added 3/24/2011 by Bob Hulsey
A poster on the Astros Baseball Talk discussion forum recently called the 2011 Astros lineup "embarrassing". He then rattled off every lineup Houston has showcased since 1992 as proof of his point. Granted, the Astros definitely lack for star power compared to all those lineups but the flaw in his argument was the year he used to begin his comparison.
The clock has been turned back 20 years to 1991 in many ways. The comparison is not complete, but it is the main coping mechanism Astros fans will need to get through this season.
It's difficult to tell people today that there was a time when a roster of Jeff Bagwell, Craig Biggio, Ken Caminiti, Steve Finley, Luis Gonzalez, Curt Schilling, Pete Harnisch and Darryl Kile seemed as "embarrassing" back then as the 2011 cast might appear today. The claim seems even more ludicrous when you realize a young Kenny Lofton was a September call-up.
But they were largely "nobodies" back then. Many fans cursed the lack of star power of the 1991 Astros. I don't think even the Houston front office realized what sort of talent they had under their roof until many of them had been sent away.
Like today's club, the 1991 front office felt it could give time for their young charges to develop by putting the burden on a veteran starting rotation. The club had Mike Scott, Jim Deshaies, Jim Clancy and Mark Portugal to provide some respectability. But Scott's career was finished after two starts and Clancy was relegated to the bullpen, opening the door for Kile and Harnisch to win starting jobs. Schilling, meanwhile, was being groomed as a closer.
In 2011, veterans Brett Myers, Wandy Rodriguez and Nelson Figueroa will be asked to lend stability to a young team trying to find their legs. The hope is for Brett Wallace and Chris Johnson to solidify their roles as young future stars. Catcher Jason Castro was supposed to join them before a knee injury early in camp scuttled his season.
Just as in 1991, the 2011 team is a mix of young (and cheap) players with some below-market veterans. The reason is because the owner is trying to sell the team and the organization is one in transition.
The middle infield today is Clint Barmes and Bill Hall. Back in 1991, they were Rafael Ramirez and Casey Candaele.
There's no equivalent to Carlos Lee in our flashback (unless you consider Glenn Davis, who was traded to Baltimore that January for Finley, Harnisch and Schilling), but one could argue some similarity between Finley and Gonzalez with Michael Bourn and Hunter Pence. Like the inexperienced Wallace, 1991 had the inexperienced Bagwell. Like the youthful, flailing Johnson at third, the 1991 group had the youthful, flailing Caminiti at third.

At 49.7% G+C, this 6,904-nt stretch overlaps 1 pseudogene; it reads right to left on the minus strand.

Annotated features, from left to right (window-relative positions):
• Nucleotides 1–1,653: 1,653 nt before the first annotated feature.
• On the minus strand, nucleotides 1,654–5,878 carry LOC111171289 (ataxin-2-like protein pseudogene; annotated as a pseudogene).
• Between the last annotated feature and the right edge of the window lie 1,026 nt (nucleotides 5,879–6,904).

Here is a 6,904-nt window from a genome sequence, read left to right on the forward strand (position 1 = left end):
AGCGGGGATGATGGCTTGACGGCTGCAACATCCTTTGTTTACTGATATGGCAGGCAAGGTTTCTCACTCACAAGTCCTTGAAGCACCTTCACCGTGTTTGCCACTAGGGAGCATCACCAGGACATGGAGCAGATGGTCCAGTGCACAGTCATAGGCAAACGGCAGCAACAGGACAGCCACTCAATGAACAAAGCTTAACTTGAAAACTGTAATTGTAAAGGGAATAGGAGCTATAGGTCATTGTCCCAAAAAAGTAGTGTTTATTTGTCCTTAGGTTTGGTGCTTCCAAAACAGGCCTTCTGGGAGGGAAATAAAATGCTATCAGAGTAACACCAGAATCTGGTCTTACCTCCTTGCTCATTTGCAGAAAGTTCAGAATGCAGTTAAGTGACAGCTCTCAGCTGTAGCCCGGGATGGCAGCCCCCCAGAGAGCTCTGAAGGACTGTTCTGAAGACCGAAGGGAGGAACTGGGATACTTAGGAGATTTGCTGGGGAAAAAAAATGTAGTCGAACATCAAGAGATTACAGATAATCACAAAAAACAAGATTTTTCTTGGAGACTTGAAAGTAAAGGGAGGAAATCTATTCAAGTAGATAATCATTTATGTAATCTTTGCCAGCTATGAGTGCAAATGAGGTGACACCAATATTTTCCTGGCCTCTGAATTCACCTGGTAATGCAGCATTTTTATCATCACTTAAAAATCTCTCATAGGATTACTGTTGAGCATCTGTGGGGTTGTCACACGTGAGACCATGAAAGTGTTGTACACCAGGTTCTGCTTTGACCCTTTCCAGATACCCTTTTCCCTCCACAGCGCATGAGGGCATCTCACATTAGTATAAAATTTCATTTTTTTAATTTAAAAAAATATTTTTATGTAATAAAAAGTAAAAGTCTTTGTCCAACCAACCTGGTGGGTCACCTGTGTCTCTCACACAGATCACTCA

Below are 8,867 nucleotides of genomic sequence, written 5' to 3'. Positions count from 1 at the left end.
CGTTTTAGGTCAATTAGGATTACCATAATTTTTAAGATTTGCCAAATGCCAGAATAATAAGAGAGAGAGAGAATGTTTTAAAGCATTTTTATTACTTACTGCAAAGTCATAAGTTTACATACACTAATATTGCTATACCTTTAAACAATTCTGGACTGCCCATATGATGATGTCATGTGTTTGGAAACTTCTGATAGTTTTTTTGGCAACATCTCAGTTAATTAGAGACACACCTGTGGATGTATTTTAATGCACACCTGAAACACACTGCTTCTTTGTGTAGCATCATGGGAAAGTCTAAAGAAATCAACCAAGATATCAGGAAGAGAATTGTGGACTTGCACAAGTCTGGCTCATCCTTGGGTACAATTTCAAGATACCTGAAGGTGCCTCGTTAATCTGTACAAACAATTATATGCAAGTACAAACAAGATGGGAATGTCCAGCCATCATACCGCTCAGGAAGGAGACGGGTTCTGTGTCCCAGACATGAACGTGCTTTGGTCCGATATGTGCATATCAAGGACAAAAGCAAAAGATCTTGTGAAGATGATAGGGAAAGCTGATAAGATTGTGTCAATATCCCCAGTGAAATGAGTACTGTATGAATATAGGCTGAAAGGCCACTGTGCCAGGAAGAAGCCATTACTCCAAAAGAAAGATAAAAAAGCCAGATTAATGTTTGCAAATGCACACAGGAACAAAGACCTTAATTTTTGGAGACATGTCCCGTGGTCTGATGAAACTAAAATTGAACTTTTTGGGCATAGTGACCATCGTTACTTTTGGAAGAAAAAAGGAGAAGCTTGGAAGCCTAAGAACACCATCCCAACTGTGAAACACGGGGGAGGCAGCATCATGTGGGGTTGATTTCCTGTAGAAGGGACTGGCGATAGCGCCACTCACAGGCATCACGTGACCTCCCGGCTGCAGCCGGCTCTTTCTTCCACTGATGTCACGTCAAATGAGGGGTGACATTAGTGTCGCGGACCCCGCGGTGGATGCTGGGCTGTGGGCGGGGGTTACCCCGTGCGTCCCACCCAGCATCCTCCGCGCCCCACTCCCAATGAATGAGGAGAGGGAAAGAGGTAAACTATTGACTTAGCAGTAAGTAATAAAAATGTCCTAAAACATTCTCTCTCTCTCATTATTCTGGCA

The three major differences in the comparison are that the 1991 Astros had a lot more talent than most believe the 2011 Astros have, even if the 1991 management didn't realize what they had to work with. The 1991 Astros also didn't have the withering presence of internet scribes and self-appointed minor league scouts panning their every move so players were allowed to develop without a prejudged reputation preceding them. We know so much about these young players now that there are fewer surprises. The third difference is age. Most of the key newcomers then were younger than the players of today.
Back in 1991, the new wave of pitching talent was supposed to include Ryan Bowen, Brian Williams, Jeff Juden and Rob Mallicoat. You can be forgiven if you don't recall any of them but that's why we're here (just click on any of the names from 1991 for their Astros Daily player page). Back then, fans waited impatiently for the development of slugger Eric Anthony.
Today, we wait for the day that Jordan Lyles joins the rotation and look in hope to next year when Castro will be over his knee surgery.
The 1991 team finished last in the old National League West with a 65-97 record. Some of the SABR crowd predicts the same for the 2011 squad. I think they'll be much better than that even if they come up short of the .500 mark. It all could turn out much different than anyone anticipates.
After new ownership came along, the Astros added some high-priced free agents (Doug Drabek, Greg Swindell) and became contenders within a few years. History may repeat itself after 2011 with a wave of free agent signings coming to make the Astros division contenders by 2014.
Some won't wait to criticize the "embarrassment" the Astros will put on the field this year but the seeds sown were important in building the quality clubs that came later. Likewise, the purpose of the 2011 Astros is to build themselves back into a contender in a few years.
Personally, I find nothing embarrassing about that. It's simply part of the life cycle of a baseball franchise.
Now, if I could only roll back a few other things in life to 1991, I'd be happier.